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A homeless person sleeps outside a church in downtown Vancouver on March 25, 2015.DARRYL DYCK/The Globe and Mail

There are about as many homeless people in Vancouver as there were a year ago, making it clear Mayor Gregor Robertson has failed to meet his high-profile pledge to end the problem by 2015.

The city released the official results Tuesday from its annual homeless count, conducted four months ago, which found 1,746 living on city streets or sleeping in shelters. That's down slightly from 1,803 in 2014. The results left Mr. Robertson promising to do his best to manage the problem, despite pledging when he entered politics in 2008 to rid the city of street homelessness by this year.

"It's been a really tough problem," Mr. Robertson told reporters at City Hall, where councillors received the latest numbers during a briefing by city staff. The count involved a group of volunteers, including the mayor and some council members, roaming the city to count the homeless on March 24. The results suggest the number of street homeless declined by 48 over the year, while the total number of homeless – a mix of street homeless and those in shelters – declined by 57. Volunteers counted 199 people, or 17 per cent of the total, who were under the age of 24. Mr. Robertson blamed various factors for the lack of progress. He cited an "affordability crunch" in Vancouver housing, a shortage of rental housing, limited vacancy – and the reality that homelessness is a problem in cities across Canada. He also blamed the federal and provincial governments, expressing hope that voters will pressure them for more money on the issue in both this year's federal election and the 2017 provincial election.

"Today, we've heard some positive news on a 10-per-cent drop in street homelessness from the last count in March, but the overall level of homelessness remains about the same as in recent years, which is unfortunate given all the investment and housing that has been opened up for people who are vulnerable," Mr. Robertson said.

The office of Housing Minister Rich Coleman issued a statement that said the province has invested more than $500-million in housing for the homeless over the past five years, building about 2,500 new supportive housing units in Vancouver.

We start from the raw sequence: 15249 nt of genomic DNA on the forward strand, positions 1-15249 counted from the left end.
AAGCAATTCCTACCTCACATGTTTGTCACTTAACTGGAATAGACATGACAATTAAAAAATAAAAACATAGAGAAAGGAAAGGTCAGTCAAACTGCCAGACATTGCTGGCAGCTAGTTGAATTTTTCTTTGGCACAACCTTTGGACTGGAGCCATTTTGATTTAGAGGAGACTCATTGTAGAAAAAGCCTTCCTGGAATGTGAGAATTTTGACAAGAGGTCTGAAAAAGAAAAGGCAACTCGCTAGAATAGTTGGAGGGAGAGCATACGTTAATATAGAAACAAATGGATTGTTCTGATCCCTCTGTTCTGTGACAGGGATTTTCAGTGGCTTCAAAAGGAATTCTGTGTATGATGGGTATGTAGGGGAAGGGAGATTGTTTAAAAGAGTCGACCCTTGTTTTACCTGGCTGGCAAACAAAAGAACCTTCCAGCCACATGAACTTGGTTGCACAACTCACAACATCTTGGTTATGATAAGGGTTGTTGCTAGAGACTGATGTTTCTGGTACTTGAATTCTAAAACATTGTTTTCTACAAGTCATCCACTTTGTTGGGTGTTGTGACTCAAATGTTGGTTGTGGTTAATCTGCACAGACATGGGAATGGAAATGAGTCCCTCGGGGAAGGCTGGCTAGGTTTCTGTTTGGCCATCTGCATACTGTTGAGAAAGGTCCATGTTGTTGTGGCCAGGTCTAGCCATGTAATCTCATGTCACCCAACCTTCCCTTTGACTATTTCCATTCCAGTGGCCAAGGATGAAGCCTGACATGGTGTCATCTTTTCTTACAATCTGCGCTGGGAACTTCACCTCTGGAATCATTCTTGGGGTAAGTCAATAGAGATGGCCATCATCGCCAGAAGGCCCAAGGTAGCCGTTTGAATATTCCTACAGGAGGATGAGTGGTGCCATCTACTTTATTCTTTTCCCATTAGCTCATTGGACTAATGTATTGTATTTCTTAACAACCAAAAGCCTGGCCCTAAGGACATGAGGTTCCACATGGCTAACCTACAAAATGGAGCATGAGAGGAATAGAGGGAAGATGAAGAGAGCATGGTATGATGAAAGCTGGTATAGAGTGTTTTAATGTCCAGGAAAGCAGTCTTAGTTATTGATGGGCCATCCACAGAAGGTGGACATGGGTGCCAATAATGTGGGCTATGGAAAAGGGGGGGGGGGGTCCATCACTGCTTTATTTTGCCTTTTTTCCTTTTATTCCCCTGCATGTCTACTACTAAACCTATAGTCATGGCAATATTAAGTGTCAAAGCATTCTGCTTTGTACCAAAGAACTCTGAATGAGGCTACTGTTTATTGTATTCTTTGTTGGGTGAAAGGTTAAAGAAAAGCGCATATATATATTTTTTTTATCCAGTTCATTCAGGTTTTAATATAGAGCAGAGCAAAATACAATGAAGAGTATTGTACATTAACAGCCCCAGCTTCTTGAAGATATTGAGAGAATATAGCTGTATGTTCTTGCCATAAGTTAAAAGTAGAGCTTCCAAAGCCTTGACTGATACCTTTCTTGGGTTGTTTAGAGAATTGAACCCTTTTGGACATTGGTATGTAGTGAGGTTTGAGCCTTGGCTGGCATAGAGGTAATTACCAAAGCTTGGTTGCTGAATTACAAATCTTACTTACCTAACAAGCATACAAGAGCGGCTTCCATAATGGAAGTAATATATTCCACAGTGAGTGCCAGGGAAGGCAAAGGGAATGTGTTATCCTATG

"Our provincial housing strategy is the most progressive in Canada and, of all the communities in B.C., none has come close to receiving the same level of support as Vancouver," the statement said.

According to the briefing to council, there have been 615 net new housing units built in Vancouver since last March.

But the presentation also cited such homelessness "drivers" as poverty and severe and untreated addictions and mental-health issues – 58 per cent of respondents to the count were dealing with addiction and substance abuse, while 42 per cent were dealing with mental illness.

The briefing also noted B.C. Housing's waiting list for social housing is 4,000 in Vancouver. In addition, the single-room occupancy hotel dwellings in Vancouver – often seen as the housing of last resort – "are very old and in poor repair." The briefing raised the idea of a bylaw amendment that would require a plan for relocating tenants as a condition of a permit for repairing such units.

Asked if he would be able to meet his homelessness goal by the end of this term – his third – in 2018, Mr. Robertson said, "I will not let up. We will keep pushing with every tool that we have, with all the resources that the city has."

Councillor George Affleck, a member of the opposition Non-Partisan Association party, pointed to Mr. Robertson's failed pledge.

"The count came in at the average that we've seen over the last 10 years," Mr. Affleck told reporters. "The mayor made a commitment, a promise in 2008 to end homelessness. Clearly, he's failed at that promise." He said the consistent numbers on homelessness underlie the failings of the mayor's Vision Vancouver party on the file. "It's very disappointing."

Although Mr. Robertson said Vancouver's appealing conditions are drawing people from across Canada who end up homeless, the count identified just 49 people – or less than 5 per cent of the total – who were from outside Vancouver. Of those, 12 were from Ontario, while 21 were from other cities in the Vancouver region or elsewhere in British Columbia.

"It's a complicated problem to solve," Mr. Robertson said in response.

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